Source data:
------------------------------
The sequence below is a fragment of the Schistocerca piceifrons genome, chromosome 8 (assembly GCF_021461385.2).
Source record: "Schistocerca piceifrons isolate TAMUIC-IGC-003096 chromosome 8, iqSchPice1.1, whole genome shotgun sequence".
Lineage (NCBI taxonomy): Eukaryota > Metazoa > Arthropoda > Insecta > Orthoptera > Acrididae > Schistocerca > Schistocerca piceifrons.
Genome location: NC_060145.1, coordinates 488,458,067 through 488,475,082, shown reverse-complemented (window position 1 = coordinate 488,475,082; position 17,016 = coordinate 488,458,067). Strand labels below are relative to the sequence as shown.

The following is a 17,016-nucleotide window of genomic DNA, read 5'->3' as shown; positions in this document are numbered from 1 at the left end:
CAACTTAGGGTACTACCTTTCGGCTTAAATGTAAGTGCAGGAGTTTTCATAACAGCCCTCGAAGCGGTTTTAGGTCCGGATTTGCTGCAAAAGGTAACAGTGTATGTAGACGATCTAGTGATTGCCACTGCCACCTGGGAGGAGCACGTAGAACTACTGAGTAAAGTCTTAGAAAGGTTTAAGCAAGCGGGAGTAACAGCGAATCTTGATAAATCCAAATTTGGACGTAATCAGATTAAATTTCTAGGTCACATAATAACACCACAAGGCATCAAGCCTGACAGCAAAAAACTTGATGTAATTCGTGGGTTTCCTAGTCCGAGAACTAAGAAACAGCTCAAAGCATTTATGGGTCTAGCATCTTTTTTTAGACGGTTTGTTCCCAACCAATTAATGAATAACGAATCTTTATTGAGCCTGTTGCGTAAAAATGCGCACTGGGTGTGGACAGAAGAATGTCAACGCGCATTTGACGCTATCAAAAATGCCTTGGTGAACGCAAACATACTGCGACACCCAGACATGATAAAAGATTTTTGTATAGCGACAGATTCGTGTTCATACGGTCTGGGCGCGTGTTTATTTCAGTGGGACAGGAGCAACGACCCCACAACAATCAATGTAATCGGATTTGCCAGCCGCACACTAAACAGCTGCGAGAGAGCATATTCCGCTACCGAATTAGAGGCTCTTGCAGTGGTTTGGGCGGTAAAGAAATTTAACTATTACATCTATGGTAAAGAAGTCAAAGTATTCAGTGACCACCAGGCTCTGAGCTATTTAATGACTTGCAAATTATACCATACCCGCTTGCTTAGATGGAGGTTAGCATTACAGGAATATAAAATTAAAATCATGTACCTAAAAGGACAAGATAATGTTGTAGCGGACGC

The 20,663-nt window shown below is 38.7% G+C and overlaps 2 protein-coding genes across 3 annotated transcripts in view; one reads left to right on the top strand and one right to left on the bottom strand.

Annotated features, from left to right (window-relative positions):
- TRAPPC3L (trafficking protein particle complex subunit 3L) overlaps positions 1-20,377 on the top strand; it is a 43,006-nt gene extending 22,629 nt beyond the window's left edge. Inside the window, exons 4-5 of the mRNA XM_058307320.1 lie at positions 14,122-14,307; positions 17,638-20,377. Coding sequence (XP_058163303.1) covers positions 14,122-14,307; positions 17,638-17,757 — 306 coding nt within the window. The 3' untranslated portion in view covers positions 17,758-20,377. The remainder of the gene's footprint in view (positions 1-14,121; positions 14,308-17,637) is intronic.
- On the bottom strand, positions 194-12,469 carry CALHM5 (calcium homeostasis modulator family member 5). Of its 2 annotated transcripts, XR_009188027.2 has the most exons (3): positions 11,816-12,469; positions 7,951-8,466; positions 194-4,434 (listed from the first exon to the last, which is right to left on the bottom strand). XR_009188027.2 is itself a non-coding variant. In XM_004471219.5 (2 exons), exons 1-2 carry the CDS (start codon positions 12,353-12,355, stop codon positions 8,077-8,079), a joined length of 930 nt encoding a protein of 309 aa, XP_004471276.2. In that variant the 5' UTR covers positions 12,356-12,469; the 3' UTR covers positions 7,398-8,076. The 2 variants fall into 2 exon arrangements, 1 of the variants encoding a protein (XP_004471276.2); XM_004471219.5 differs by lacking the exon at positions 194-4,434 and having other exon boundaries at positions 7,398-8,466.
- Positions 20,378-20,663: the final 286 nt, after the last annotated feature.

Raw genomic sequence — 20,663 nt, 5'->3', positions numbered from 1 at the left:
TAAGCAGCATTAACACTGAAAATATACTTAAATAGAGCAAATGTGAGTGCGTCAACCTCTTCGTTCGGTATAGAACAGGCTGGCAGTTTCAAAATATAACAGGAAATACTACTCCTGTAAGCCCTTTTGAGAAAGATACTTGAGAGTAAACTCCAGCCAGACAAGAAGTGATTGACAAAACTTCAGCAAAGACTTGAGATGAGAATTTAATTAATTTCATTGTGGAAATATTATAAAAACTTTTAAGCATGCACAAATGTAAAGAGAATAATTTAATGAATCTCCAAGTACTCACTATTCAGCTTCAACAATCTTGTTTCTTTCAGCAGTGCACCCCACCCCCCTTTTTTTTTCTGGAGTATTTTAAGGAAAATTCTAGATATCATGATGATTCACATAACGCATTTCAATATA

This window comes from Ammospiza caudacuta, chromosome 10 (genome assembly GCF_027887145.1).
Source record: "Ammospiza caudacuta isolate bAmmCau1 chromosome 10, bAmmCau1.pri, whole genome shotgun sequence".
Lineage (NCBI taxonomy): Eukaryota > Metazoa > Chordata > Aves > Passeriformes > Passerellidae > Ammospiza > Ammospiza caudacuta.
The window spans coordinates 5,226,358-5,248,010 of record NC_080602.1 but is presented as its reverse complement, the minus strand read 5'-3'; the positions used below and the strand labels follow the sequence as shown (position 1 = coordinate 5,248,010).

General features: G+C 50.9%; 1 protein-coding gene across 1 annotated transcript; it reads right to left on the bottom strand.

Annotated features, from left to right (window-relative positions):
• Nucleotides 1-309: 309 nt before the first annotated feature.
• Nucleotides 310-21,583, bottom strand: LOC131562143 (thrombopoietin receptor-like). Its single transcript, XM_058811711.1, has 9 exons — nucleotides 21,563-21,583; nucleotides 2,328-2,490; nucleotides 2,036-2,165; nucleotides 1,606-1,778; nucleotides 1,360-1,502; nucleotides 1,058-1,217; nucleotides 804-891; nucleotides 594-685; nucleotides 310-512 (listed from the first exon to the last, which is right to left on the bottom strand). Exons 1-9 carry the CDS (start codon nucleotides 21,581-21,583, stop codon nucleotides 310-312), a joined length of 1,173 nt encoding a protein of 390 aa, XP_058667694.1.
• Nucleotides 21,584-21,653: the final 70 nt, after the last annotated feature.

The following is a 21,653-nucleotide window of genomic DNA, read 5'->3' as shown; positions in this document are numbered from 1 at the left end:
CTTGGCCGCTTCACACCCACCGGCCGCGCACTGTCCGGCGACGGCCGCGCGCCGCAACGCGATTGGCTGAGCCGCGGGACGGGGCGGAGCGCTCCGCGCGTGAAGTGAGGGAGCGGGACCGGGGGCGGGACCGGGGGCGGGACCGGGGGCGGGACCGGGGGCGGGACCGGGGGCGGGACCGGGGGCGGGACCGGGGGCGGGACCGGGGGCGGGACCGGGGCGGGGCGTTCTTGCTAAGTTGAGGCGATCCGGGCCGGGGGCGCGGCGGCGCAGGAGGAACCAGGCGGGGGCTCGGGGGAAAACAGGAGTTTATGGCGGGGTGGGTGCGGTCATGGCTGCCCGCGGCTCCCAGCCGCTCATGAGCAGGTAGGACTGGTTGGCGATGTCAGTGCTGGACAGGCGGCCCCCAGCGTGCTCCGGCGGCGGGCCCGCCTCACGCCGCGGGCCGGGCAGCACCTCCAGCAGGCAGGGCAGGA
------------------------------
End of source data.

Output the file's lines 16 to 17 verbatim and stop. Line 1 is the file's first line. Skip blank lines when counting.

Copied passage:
Lineage (NCBI taxonomy): Eukaryota > Metazoa > Chordata > Aves > Passeriformes > Passerellidae > Ammospiza > Ammospiza caudacuta.
The window spans coordinates 5,226,358-5,248,010 of record NC_080602.1 but is presented as its reverse complement, the minus strand read 5'-3'; the positions used below and the strand labels follow the sequence as shown (position 1 = coordinate 5,248,010).